Phenotypic Predictors for Long-Term Survival in Primary Myelofibrosis

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For some patients with primary myelofibrosis, the decision to undergo early transplant may depend on long-term survival predictions.
For some patients with primary myelofibrosis, the decision to undergo early transplant may depend on long-term survival predictions.

Contemporary risk models for patients with primary myelofibrosis aim to identify patients for whom early transplant is appropriate. A study published in the American Journal of Hematology offered a phenotypic profile that might predict median survival of 20 years or more in patients with primary myelofibrosis, thereby allowing more informed risk assessment for early transplant.

Researchers retrospectively reviewed the medical records of 1282 patients with primary myelofibrosis for variables including the presence of constitutional symptoms (significant weight loss, unexplained sweats, or fever lasting at least 1 month), anemia, various genetic mutations, and number of platelets, leukocytes, and circulating blasts.

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Constitutional symptoms were detected in 29% of patients; high molecular risk mutations were present in 61% of patients. Leukocytosis, thrombocytopenia, and 2% or higher circulating blasts had incidence rates of 14%, 23%, and 28%, respectively. Anemia was present in 55% of patients.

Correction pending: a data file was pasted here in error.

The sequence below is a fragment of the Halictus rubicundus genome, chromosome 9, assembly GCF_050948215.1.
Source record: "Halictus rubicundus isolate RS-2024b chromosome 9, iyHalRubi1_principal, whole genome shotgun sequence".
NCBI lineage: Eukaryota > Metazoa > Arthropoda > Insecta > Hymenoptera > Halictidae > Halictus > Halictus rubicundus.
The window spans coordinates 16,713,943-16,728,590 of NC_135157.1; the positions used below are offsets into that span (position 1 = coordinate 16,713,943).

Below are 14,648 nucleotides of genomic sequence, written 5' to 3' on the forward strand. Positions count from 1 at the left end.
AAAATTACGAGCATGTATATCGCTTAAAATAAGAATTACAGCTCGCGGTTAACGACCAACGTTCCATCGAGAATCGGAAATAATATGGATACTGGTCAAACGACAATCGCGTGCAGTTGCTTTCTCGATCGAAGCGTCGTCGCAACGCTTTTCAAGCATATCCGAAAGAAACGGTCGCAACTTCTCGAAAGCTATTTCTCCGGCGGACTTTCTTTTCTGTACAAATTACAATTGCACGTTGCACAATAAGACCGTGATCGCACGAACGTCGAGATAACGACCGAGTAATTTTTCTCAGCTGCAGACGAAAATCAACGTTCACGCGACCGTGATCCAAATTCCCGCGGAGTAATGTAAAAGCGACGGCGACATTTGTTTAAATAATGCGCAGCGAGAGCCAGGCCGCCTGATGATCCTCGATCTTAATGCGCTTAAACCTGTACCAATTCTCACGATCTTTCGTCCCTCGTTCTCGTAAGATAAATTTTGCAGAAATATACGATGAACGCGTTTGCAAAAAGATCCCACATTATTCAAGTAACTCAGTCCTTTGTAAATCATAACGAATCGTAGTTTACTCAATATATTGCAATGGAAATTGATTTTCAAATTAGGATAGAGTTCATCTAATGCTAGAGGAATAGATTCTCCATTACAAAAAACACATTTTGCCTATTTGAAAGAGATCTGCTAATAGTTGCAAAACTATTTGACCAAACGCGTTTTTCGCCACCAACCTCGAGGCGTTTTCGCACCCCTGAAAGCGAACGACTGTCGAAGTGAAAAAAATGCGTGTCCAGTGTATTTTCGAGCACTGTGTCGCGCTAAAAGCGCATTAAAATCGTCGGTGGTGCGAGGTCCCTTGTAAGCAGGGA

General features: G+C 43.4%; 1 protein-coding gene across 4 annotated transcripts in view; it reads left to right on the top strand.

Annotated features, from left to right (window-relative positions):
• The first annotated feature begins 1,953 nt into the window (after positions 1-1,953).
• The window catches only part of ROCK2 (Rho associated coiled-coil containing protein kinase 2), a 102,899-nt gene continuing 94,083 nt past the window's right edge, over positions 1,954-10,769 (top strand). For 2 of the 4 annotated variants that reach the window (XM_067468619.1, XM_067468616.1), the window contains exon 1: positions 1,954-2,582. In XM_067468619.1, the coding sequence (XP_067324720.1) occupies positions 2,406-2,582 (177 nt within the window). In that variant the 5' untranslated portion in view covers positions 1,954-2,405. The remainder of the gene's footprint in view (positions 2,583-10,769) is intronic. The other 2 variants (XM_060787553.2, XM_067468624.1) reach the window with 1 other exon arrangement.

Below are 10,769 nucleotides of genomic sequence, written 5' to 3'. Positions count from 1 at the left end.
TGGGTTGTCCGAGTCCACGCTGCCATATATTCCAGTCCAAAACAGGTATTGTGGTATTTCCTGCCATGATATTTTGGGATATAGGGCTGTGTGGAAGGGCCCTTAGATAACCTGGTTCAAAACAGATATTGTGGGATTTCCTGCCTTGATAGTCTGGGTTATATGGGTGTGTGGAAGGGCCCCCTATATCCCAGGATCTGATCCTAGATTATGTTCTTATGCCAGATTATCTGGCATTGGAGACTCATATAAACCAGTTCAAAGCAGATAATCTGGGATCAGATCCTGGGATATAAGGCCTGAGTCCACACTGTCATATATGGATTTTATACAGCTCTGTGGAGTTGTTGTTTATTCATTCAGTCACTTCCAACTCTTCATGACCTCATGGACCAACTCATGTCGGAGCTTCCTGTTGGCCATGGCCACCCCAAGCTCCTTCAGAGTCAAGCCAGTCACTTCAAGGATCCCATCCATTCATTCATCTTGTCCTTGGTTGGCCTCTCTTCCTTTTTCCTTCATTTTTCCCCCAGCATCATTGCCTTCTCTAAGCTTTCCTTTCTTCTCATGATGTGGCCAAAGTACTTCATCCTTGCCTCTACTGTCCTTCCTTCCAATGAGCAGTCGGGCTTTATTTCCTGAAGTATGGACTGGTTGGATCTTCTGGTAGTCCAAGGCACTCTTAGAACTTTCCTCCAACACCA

In total, 626 patients died within 5 years of diagnosis and 26 patients survived for at least 20 years. The latter group was found to be younger, more likely to be female, and less likely to have constitutional symptoms, anemia, leukocytosis, thrombocytopenia, or 2% or higher circulating blasts. Patients who survived for 20 years or more were also less likely to have unfavorable or very high risk karyotypes as determined by a cytogenetics risk model. Conversely, presence of anemia, leukocytosis, thrombocytopenia, or 2% or higher circulating blasts were found to be independently predictive of death within 5 years of diagnosis.

Of note, presence of high molecular risk mutations was not associated with odds for long-term survival, and presence of palpable splenomegaly was not associated with odds for short-term or long-term survival.

The authors concluded that their results “complement conventional risk models in primary myelofibrosis” and “should facilitate treatment decision-making for the individual patient.”

Reference

1.     Penna D, Lasho TL, Finke CM, et al. 20+ years and alive with primary myelofibrosis: phenotypic signature of very long-lived patients [published online December 5, 2018]. Am J Hematol. doi: 10.1002/ajh.25351

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